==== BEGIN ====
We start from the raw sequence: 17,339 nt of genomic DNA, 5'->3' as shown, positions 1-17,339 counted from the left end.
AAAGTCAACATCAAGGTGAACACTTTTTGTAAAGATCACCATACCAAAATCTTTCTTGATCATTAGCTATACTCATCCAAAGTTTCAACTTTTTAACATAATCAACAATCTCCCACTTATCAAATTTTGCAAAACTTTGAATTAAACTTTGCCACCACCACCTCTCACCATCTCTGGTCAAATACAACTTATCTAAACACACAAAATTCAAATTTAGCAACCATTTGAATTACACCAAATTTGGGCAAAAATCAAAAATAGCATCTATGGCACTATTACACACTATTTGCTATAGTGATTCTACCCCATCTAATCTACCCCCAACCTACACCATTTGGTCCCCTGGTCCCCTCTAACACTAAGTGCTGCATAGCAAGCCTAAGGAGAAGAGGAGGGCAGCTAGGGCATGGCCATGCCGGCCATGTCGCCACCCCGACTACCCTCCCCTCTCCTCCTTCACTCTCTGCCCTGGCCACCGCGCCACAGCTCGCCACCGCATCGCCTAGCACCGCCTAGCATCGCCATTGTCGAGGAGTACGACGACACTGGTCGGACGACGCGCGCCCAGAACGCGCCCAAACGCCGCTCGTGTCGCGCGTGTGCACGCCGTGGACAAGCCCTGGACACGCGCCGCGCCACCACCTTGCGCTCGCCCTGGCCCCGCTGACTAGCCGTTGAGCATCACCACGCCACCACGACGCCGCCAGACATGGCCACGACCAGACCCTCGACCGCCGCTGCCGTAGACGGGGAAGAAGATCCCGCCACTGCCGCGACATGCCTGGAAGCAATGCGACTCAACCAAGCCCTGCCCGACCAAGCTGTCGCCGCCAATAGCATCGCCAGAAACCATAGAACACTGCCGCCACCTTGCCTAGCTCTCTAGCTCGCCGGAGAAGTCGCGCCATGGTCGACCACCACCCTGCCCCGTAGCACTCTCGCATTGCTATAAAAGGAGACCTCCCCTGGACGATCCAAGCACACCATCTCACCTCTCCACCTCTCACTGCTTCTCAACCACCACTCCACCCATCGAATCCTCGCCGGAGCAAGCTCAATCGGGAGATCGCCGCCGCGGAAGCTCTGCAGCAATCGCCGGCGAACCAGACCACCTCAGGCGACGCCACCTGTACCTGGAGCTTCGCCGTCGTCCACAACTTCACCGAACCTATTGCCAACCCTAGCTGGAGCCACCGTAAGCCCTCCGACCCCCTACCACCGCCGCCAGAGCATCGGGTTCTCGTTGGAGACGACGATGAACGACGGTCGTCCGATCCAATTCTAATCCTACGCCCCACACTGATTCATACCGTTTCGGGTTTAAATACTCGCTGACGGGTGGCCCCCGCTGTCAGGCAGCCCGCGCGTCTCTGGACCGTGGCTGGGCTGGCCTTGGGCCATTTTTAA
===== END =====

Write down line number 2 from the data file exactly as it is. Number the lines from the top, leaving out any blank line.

AAAGTCAACATCAAGGTGAACACTTTTTGTAAAGATCACCATACCAAAATCTTTCTTGATCATTAGCTATACTCATCCAAAGTTTCAACTTTTTAACATAATCAACAATCTCCCACTTATCAAATTTTGCAAAACTTTGAATTAAACTTTGCCACCACCACCTCTCACCATCTCTGGTCAAATACAACTTATCTAAACACACAAAATTCAAATTTAGCAACCATTTGAATTACACCAAATTTGGGCAAAAATCAAAAATAGCATCTATGGCACTATTACACACTATTTGCTATAGTGATTCTACCCCATCTAATCTACCCCCAACCTACACCATTTGGTCCCCTGGTCCCCTCTAACACTAAGTGCTGCATAGCAAGCCTAAGGAGAAGAGGAGGGCAGCTAGGGCATGGCCATGCCGGCCATGTCGCCACCCCGACTACCCTCCCCTCTCCTCCTTCACTCTCTGCCCTGGCCACCGCGCCACAGCTCGCCACCGCATCGCCTAGCACCGCCTAGCATCGCCATTGTCGAGGAGTACGACGACACTGGTCGGACGACGCGCGCCCAGAACGCGCCCAAACGCCGCTCGTGTCGCGCGTGTGCACGCCGTGGACAAGCCCTGGACACGCGCCGCGCCACCACCTTGCGCTCGCCCTGGCCCCGCTGACTAGCCGTTGAGCATCACCACGCCACCACGACGCCGCCAGACATGGCCACGACCAGACCCTCGACCGCCGCTGCCGTAGACGGGGAAGAAGATCCCGCCACTGCCGCGACATGCCTGGAAGCAATGCGACTCAACCAAGCCCTGCCCGACCAAGCTGTCGCCGCCAATAGCATCGCCAGAAACCATAGAACACTGCCGCCACCTTGCCTAGCTCTCTAGCTCGCCGGAGAAGTCGCGCCATGGTCGACCACCACCCTGCCCCGTAGCACTCTCGCATTGCTATAAAAGGAGACCTCCCCTGGACGATCCAAGCACACCATCTCACCTCTCCACCTCTCACTGCTTCTCAACCACCACTCCACCCATCGAATCCTCGCCGGAGCAAGCTCAATCGGGAGATCGCCGCCGCGGAAGCTCTGCAGCAATCGCCGGCGAACCAGACCACCTCAGGCGACGCCACCTGTACCTGGAGCTTCGCCGTCGTCCACAACTTCACCGAACCTATTGCCAACCCTAGCTGGAGCCACCGTAAGCCCTCCGACCCCCTACCACCGCCGCCAGAGCATCGGGTTCTCGTTGGAGACGACGATGAACGACGGTCGTCCGATCCAATTCTAATCCTACGCCCCACACTGATTCATACCGTTTCGGGTTTAAATACTCGCTGACGGGTGGCCCCCGCTGTCAGGCAGCCCGCGCGTCTCTGGACCGTGGCTGGGCTGGCCTTGGGCCATTTTTAA